With 10 legislative days to go before three key provisions of the Foreign Intelligence Surveillance Act expires, reform plans are up in the air on Capitol Hill after Democrats on Wednesday abruptly halted committee action on the legislation.
At the last minute before the hearing, House Judiciary Committee Chairman Jerrod Nadler halted a debate and vote on his bill that would have made small changes to the secretive Foreign Intelligence Surveillance Court.
The secret court has been targeted by Republicans for reform following revelations of FBI abuses during the Trump-Russia collusion probe. But liberal Democrats also want to curb the government’s power to spy on Americans.
Adding to the drama, the key provisions to the FISA statute and are set to sunset March 14 unless Congress acts.
The FBI and Justice Department, as well as hawkish Republican lawmakers, extol FISA as critical to combatting terrorism and other foreign threats.
Democrats and Republicans criticized the mild reforms offered by Mr. Nadler, New York Democrat. They said it did not go far enough to add more safeguards to the FISA process, which has drawn scrutiny after the Justice Department inspector general concluded the FBI withheld information from the court to obtain a warrant to surveil Trump campaign figure Carter Page.
Reps. Zoe Lofgren, California Democrat, and Jim Jordan, Ohio Republican, have pushed for amendments that would more broadly restrain the government’s surveillance powers.
Rep. Matt Gaetz, Florida Republican, suggested Mr. Nadler canceled the hearing because the amendments would have passed with bipartisan support.
“The reason we are not having the hearing today is that there was a consensus among the pipe-swinging progressives and the libertarian Republicans to roll the establishment of both parties,” he told The Washington Times. “We would have had the votes today, which is why the markup is canceled.”
Rep. Greg Stuebe, Florida Republican offered a similar explanation for the sudden cancellation.
“I think, internally, the Democrats are having problems,” he told the Times.
The ranking Republican on the Judiciary Committee, Rep. Doug Collins of Georgia, said the delay puts America’s national security at risk.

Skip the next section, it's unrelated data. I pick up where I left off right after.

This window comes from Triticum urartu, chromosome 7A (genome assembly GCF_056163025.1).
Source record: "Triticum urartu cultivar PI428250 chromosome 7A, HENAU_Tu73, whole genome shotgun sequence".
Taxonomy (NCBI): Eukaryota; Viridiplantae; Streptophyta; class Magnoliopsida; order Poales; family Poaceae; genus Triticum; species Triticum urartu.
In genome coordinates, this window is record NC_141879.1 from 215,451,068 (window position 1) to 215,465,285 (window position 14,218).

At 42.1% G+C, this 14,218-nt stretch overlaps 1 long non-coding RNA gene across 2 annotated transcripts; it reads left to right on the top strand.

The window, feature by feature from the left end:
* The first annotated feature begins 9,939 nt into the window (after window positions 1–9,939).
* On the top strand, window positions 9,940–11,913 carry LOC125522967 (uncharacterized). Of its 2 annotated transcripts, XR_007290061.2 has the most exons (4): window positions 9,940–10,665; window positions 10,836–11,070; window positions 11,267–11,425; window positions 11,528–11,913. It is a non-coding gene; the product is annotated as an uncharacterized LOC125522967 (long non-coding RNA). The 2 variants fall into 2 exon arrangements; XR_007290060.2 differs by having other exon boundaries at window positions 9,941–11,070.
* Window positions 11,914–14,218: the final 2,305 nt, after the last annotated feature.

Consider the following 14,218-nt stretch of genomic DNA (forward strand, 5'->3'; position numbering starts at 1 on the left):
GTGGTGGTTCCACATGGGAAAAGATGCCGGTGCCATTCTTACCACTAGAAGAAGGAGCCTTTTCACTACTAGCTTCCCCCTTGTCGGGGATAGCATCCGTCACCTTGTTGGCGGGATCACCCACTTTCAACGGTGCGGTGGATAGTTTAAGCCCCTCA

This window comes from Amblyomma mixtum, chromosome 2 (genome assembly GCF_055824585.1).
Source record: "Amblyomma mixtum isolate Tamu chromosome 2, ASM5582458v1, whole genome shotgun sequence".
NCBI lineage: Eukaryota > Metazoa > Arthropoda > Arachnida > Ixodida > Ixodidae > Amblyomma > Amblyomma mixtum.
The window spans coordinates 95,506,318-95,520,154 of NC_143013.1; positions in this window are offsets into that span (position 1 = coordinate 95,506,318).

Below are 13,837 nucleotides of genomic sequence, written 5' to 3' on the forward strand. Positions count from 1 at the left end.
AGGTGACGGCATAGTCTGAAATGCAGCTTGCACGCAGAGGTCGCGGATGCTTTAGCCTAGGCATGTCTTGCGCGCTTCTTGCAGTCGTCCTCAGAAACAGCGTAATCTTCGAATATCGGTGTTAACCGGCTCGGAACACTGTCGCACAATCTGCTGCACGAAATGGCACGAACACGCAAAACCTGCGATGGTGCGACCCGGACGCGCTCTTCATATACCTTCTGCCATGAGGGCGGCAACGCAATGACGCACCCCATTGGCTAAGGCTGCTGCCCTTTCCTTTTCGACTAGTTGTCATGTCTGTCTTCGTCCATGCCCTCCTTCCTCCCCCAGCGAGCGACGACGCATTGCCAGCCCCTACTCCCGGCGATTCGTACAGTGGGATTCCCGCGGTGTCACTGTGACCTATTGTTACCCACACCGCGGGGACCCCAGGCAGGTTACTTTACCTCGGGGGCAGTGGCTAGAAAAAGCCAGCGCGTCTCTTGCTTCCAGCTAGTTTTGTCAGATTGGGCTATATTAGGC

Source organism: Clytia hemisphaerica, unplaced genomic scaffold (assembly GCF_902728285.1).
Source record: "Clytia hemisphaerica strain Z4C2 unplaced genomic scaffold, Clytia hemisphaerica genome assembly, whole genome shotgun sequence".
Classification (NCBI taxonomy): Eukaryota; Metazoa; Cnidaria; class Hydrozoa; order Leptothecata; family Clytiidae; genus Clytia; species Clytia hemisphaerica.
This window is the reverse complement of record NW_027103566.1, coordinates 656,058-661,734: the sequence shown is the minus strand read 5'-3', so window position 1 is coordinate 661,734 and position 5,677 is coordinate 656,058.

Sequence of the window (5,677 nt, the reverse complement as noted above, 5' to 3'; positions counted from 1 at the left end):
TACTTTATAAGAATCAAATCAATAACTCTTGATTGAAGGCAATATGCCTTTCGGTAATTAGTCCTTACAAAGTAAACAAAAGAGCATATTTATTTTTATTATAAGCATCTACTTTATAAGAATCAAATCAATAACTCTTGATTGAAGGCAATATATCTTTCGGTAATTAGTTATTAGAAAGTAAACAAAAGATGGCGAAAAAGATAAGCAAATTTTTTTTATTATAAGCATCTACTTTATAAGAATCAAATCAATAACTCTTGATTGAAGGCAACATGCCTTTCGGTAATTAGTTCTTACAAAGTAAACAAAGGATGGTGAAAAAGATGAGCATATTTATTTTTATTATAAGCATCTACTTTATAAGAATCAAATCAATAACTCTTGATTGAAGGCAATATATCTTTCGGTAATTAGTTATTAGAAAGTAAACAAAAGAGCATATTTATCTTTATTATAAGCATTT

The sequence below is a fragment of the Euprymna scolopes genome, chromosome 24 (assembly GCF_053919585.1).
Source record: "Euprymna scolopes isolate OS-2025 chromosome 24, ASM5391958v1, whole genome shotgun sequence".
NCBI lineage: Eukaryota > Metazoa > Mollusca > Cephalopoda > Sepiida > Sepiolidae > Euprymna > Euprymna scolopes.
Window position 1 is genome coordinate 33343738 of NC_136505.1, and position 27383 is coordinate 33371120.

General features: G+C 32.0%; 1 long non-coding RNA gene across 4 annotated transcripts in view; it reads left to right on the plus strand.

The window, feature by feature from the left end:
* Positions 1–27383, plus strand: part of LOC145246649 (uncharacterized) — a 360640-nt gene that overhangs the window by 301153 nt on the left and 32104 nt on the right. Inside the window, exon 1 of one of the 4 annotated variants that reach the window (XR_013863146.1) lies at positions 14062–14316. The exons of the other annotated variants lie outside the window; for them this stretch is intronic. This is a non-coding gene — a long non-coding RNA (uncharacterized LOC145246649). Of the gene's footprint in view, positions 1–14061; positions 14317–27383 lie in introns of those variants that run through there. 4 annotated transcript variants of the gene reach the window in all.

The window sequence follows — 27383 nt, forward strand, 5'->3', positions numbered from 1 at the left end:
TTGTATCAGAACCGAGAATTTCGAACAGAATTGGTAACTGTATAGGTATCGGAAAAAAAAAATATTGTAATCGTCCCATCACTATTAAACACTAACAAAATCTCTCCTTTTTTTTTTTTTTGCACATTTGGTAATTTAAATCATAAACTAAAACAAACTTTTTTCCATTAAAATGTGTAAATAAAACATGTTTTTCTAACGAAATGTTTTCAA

“Critical counterterrorism provisions are hanging in the balance because Democrats chose to delay an already ill-timed markup,” he said. “Democrats’ bill does not address the serious issues in our FISA system. I’m not at all surprised that all Republicans, and apparently, even some Democrats, agree.”
Even some in Mr. Nadler’s party seemed lukewarm about his proposals.
“I haven’t made a decision on the bill yet until I see what the amendments are moving forward,” Rep. Hakeem Jefferies, New York Democrat, adding that the House needed to make a “decisive statement” on FISA.
Still, Democrats appeared to be caught off guard by the sudden cancellation.
“I was not in the conversation. I was prepared to be at the markup, I just got the notice,” Rep. Madeleine Dean, Pennsylvania Democrat, said roughly 20 minutes before the hearing was scheduled to begin.
Mr. Nadler’s proposal would have eliminated a program aimed at stopping suspected terrorists, but also collects data, including call dates and times of Americans, with whom they are in contact.
The rest of the bill was largely smaller changes that match recommendations detailed in the inspector general’s report, including giving FISA judges more freedom to have warrant applications reviewed by outside expires and require the FBI to candidly correct errors.
One proposal advocated by members of both parties is the addition of an outside expert to represent before the FISC by challenging the FBI’s application to obtain a wiretap.
“I think there is a lot of consensus between liberty-loving Republicans and some of the populist Democrats on the Judiciary Committee to convert the FISA process from a non-adversarial process into an adversarial process with enhanced Amicus standards,” Mr. Gaetz said. “Right now it is a non-adversarial process and that is not working for America.”